We’ve selected Nature’s Logic as the best dry dog food. Nature’s Logic has nine formulas of dry dog food. All the recipes have non-GMO millet in their first five ingredients, so they’re not grain-free. Millet, however, is an excellent source of phosphorus, B vitamins and iron, and it’s a carbohydrate that’s easier for dogs to digest.

There is no corn, soy, wheat, rice, peas or lentils in any of Nature’s Logic’s dry foods. Peas and lentils are often added to dog foods as a grain replacement. Peas, lentils and other legumes are currently being studied by the FDA as possible links to canine heart disease, so we applaud Nature’s Logic excluding them from their recipes.

The Duck & Salmon Meal Feast has three meat meals — duck, turkey and salmon — rather than whole meat, which do not diminish in moisture and weight when processed. So you’re actually getting more meat in Nature’s Logic that you would in other dry dog foods that list meat as the first ingredient

Best Dry Dog Food: Nature's Logic - Canine Meal Feast

This brand produces high-quality foods, and the Duck & Salmon Meal Feast is one of their best. Duck, turkey and salmon meals are combined with an array of vegetables, fruits and probiotics.

Also added to the ingredients are 19 different dried fruits and vegetables with antioxidant properties and menhaden fish meal, which is high in Omega-3 fat content.

Nature’s Logic has eight other varieties of dry dog food, but the majority have chicken (or other identified animal) fat as the third ingredient and pumpkin seed as the fourth ingredient. We prefer the Duck & Salmon recipe to the others because it has three meat meals. Only the Venison and the Rabbit recipes have more than one meat meal as a primary ingredient.

Using the dry method calculation, Nature’s Logic duck and salmon recipe has 40% protein and 19% fat, which is an appropriate protein-to-fat ratio by AAFCO standards. The Nature’s Logic label states that its food provides complete and balanced nutrition for all life stages and complies with AAFCO nutritional adequacy standards.

Best grain-free dry food: Orijen – Original

best grain free dog food

Orijen is a Canadian company that takes great pride in not using meat meals in their foods. Based on our analysis, we would agree with Orijen’s marketing that their Original Dry Dog Food is indeed biologically appropriate. Not only does Orijen dehydrate their fresh meats, but they’re also up-front about the fact that poultry bones and cartilage are ground up in the mix.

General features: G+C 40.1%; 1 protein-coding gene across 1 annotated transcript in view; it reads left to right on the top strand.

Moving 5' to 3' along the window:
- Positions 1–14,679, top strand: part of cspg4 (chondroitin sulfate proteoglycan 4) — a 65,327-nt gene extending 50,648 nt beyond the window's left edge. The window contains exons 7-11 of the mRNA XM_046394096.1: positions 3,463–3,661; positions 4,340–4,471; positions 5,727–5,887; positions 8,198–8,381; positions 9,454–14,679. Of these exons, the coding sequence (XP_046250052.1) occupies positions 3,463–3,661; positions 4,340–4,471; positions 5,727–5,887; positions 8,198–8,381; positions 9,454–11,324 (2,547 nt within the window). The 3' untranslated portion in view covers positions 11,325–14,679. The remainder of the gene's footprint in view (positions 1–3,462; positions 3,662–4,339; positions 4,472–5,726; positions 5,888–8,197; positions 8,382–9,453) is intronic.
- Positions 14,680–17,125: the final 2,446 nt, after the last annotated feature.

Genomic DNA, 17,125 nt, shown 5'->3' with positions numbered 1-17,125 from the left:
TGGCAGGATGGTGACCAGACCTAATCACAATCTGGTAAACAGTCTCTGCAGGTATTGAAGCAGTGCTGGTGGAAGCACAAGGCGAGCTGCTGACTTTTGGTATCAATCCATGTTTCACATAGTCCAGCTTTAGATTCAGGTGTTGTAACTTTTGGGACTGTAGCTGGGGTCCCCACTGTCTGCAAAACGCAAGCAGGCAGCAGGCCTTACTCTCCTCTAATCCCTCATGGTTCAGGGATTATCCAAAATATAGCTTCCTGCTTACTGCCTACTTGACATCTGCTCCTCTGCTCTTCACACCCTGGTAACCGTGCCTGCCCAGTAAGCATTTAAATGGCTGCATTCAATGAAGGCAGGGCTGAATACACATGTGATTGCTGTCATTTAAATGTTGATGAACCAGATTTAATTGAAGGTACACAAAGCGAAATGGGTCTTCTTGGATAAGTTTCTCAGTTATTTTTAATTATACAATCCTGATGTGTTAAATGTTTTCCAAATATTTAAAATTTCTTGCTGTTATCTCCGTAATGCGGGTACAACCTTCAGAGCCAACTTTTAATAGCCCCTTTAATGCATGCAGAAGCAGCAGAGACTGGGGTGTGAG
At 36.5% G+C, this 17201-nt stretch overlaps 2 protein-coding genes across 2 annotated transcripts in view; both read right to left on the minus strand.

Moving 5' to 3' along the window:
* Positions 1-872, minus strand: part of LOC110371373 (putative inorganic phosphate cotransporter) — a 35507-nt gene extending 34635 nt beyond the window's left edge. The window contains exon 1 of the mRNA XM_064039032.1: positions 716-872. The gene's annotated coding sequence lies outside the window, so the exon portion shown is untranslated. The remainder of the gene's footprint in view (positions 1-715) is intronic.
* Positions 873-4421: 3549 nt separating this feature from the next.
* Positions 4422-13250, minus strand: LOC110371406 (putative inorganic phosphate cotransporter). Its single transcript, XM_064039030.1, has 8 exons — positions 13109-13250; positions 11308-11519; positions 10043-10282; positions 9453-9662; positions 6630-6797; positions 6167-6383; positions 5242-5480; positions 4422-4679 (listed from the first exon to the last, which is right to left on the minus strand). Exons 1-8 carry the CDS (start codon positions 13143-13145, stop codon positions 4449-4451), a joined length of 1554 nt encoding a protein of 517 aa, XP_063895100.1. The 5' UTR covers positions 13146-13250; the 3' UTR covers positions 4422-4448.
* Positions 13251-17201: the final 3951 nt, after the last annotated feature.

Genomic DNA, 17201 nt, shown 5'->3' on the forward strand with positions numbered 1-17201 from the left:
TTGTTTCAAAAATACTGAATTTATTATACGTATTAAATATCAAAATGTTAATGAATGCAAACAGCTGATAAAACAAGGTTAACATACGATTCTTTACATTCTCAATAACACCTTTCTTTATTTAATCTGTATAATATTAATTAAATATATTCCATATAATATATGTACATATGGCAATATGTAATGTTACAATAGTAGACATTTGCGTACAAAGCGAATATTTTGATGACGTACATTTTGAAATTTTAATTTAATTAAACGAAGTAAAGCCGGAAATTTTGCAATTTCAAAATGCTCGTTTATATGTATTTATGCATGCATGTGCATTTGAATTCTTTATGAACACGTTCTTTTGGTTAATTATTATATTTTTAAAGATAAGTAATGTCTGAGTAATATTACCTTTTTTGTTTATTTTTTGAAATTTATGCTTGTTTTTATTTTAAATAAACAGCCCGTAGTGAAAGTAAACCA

Eighty-five percent of the Orijen – Original is composed of meat, and the remaining 15% includes vegetables, fruits and herbs. The only additive is a zinc chelate, which helps promote a healthy immune system.

The Orijen – Original is grain free, and like other grain-free dog foods, a variety of legumes — lentils, pinto beans, green peas, navy beans and chickpeas — are added instead. As we noted earlier, the FDA is currently studying the links between grain-free and legume-heavy diets and canine heart disease.

Orijen - Original

Made with 85 percent meats and fish, Orijen - Original is high in protein and low in carbohydrates. This superior Canadian-made dog food is one of the few we analyzed that is species appropriate.

Orijen has eight recipes in total, two of which are designed for puppies. Orijen states that all of their foods are 85% whole or dried meats, and we don’t doubt that. For the Original recipe, three and three-quarters pounds of fresh, raw and dehydrated meats, fish and whole eggs are used to make a 4.5-pound bag of food. However, during processing, the actual weight of the raw meats and fish is greatly diminished.

That said, the rest of Orijen’s dehydrated meat and fish ingredients make up for the loss, and it’s why their dog foods are so protein-packed. With its abundance of meat, Orijen – Original has 43% protein and 20% fat, which is an above-average amount of protein to fat.

Orijen – Original (and all Orijen dog foods) is formulated to meet the nutritional standards established by the AAFCO for all stages of canine life. It’s an excellent dry dog food, but it’s about one-third more expensive than other high-quality grain-free brands. In our estimation, it’s the best grain-free dry dog food and worth the price.

Other products we recommend

Canidae – All Life Stages

Canidae has four formulas in their All Life Stages dry dog food, and of the four, the Multi-Protein Formula recipe is the best.  Canidae doesn’t use corn, wheat or soy, but there is a significant amount of brown rice, white rice and rice bran in all of their formulas, usually as the second, third and fourth ingredients.

The Multi-Protein Formula, however, is the exception in this brand and lists chicken meal, turkey meal and lamb meal as its first three ingredients. Ocean fish meal and salmon oil are far down the list but are most likely in the same proportions as the preceding millet, barley, oatmeal and flaxseed.

Protein is calculated at 26%, which is below the average of other dry dog food, and fat is 16%, which is about average.

Whole Earth Farms – Grain Free

best canned dog food

Whole Earth Farms – Grain-Free Adult Recipe is a canned food and has meat in its first five ingredients: chicken, chicken broth, turkey, chicken liver and whitefish. Peas, potatoes, carrots and apples round out this well-balanced dog food. Its dry matter protein is 43% and fat is 27%. This recipe blend has about the same acceptable protein-to-fat ratio as the Castor & Pollux – Organix Butcher & Bushel.

Whole Earth Farms has three other blends that also have meats and fish as primary ingredients. The company also makes a variety of high-quality meat stews. These, however, have broths as their second and third ingredients and consequently don’t meet all the criteria of what makes the best canned dog food.